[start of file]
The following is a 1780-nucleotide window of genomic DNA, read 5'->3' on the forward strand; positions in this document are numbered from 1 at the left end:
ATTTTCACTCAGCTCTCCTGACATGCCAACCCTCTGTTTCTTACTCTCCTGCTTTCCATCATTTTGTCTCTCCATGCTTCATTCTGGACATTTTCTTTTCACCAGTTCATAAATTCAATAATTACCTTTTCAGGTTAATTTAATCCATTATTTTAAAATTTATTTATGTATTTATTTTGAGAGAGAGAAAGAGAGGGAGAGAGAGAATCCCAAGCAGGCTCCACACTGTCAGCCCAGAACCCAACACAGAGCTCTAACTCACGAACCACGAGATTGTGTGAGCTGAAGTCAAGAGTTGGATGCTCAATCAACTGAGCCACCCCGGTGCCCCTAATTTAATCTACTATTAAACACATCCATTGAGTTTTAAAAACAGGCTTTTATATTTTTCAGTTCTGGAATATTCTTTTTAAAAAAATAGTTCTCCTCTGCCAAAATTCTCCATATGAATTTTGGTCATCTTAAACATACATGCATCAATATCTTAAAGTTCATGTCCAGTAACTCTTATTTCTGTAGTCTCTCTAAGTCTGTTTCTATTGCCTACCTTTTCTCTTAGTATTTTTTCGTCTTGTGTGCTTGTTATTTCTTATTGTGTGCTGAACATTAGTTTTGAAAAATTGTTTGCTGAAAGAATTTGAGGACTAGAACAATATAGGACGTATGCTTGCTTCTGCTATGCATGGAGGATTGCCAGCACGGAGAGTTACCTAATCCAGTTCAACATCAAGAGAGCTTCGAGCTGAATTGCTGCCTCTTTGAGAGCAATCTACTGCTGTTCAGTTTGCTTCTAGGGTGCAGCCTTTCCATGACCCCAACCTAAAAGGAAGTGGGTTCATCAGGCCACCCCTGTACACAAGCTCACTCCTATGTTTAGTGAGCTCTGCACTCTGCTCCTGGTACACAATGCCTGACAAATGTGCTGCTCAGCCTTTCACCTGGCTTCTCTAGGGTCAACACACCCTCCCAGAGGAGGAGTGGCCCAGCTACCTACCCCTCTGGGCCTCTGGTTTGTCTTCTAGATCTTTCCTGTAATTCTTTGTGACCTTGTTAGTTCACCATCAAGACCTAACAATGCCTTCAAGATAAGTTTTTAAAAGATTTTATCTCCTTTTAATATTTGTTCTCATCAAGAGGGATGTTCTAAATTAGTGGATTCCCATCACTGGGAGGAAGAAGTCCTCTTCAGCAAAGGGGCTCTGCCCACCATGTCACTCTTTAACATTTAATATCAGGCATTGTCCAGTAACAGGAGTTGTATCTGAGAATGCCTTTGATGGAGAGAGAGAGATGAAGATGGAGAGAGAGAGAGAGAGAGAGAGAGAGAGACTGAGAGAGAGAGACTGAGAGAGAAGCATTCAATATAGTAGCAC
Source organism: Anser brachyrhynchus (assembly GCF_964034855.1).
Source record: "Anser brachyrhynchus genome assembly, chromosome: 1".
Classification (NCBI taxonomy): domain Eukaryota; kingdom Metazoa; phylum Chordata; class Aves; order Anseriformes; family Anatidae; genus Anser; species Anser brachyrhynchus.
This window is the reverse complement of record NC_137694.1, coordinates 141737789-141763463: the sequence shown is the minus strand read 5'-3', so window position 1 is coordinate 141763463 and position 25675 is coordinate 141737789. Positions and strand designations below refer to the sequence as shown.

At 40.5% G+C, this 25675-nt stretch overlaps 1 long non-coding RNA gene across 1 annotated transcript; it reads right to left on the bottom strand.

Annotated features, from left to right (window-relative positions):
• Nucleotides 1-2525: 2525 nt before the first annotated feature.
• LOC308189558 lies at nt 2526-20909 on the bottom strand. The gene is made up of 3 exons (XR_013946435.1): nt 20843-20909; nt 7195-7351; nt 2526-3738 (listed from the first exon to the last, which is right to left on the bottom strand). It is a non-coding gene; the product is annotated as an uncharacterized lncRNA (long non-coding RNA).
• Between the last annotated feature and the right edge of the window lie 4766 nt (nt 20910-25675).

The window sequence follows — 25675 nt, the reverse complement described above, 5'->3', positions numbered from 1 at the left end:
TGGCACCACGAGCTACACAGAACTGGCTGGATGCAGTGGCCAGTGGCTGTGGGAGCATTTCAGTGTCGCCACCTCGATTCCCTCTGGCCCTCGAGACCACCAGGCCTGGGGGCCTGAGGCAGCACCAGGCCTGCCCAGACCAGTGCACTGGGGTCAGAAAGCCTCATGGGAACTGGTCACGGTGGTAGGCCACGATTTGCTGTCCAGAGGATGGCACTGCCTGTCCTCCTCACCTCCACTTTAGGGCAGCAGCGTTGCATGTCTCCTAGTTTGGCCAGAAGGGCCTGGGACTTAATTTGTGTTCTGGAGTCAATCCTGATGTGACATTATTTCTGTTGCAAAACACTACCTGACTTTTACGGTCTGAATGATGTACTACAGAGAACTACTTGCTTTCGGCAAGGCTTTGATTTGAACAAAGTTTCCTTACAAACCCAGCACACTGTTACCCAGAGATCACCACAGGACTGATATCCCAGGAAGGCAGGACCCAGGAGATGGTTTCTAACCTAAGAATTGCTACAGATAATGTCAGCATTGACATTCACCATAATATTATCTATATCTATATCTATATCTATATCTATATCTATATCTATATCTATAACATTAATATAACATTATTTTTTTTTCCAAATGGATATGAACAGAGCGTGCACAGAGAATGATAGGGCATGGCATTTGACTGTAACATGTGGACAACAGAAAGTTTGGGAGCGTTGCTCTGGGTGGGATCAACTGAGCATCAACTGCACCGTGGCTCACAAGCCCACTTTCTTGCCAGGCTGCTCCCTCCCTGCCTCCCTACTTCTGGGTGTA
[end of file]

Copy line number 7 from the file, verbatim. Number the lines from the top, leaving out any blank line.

At 40.5% G+C, this 25675-nt stretch overlaps 1 long non-coding RNA gene across 1 annotated transcript; it reads right to left on the bottom strand.